The story begins several million years ago, when sentient machines from an alien civilization build a Dyson Sphere around the sun’s Red Dwarf companion star (which is why we’ve never seen it) and seed the Sphere with Neanderthals . . .
Or maybe it begins in the future, after terrestrial humanity has discovered the Sphere (now called the Big Dunkin Donut), colonized it, and enslaved the natives.
Whatever … the Donut is in peril.
Atheist fundamentalist preachers – Rev Rick “The Man” Hamfist and Rev Bo “No Messin” Fingers – inspired by dastardly Dennis the Complete Bloody Sadist, are waging an evangelical war there with the aim of destroying the local, very real, goddess LoChi.
Using a matter transmitter, Earth sends holochips of two plucky adventurers to sort this out: heavy-weapons-toting xeno-anthropologist and scantily clad babe Petula McTavish; and by-the-rules supercop Dave Knuckle. But Knuckle’s holochip is accidentally shattered on arrival into one hundred fragments, which are reconstituted to form one hundred lethally diverse partial versions of the supercop.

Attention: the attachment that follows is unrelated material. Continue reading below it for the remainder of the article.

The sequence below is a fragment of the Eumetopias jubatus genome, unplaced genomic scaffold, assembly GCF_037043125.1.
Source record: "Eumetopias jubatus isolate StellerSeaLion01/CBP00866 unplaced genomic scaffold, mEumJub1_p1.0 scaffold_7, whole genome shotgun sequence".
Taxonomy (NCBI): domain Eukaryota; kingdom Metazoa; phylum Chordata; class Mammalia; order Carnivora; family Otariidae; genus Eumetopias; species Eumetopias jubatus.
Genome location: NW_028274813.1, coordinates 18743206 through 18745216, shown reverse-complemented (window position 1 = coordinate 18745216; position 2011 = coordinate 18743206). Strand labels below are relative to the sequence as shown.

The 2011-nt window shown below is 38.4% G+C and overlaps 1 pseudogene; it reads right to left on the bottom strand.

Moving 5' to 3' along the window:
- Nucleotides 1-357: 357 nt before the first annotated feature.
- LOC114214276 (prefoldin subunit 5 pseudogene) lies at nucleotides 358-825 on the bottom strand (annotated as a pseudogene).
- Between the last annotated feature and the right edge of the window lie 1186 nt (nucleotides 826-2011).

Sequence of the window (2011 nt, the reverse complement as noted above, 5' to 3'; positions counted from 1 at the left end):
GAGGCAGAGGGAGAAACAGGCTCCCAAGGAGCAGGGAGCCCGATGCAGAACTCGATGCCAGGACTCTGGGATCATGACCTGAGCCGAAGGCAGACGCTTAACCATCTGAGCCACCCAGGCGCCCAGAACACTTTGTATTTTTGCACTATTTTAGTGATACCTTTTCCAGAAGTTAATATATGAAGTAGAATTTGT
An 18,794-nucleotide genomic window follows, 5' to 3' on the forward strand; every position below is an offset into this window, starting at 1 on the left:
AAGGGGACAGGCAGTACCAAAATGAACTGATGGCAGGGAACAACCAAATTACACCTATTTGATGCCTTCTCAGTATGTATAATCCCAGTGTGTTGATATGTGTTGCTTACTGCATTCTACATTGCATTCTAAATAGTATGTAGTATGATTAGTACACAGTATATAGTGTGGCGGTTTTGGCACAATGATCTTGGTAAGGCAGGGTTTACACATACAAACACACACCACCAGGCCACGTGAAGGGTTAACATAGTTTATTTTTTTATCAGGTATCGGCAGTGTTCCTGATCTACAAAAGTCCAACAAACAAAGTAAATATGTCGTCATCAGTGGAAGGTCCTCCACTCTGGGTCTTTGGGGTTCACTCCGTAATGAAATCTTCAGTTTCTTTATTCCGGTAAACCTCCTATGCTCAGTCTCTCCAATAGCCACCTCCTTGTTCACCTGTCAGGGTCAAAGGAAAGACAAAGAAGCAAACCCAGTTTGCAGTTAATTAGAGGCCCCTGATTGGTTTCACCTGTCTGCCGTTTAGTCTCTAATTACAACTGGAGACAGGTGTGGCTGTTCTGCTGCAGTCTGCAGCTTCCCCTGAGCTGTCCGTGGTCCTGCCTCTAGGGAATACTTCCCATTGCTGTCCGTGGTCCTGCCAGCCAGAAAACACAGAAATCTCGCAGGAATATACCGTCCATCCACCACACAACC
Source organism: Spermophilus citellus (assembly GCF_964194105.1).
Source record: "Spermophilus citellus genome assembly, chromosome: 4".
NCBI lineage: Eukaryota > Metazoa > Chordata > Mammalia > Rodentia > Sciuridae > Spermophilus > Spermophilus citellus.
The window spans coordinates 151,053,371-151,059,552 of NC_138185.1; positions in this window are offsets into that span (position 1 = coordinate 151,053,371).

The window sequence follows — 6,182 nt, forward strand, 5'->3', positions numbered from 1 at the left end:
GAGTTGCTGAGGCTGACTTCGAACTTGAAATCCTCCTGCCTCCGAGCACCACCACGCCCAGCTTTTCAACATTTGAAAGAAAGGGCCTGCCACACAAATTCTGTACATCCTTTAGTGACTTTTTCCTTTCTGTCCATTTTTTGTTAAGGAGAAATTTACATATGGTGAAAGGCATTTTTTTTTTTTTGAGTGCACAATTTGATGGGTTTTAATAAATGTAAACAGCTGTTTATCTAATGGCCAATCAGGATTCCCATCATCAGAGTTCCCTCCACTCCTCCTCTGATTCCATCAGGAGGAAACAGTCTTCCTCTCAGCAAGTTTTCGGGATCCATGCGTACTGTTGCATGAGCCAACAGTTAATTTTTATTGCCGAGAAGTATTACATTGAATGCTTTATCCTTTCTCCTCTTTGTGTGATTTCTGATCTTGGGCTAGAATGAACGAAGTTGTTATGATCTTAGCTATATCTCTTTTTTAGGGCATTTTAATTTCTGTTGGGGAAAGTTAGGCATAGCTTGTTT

McTavish now has a hundredfold problem to solve. Actually a one-hundred-and-one-fold problem, but that wouldn’t have made as good a title.
And that’s before she falls in love . . .
The Hundredfold Problem is that rarest of things – a gloriously funny romp, populated by outrageous, larger-than-life characters, that’s also an extremely imaginative, challenging sf novel.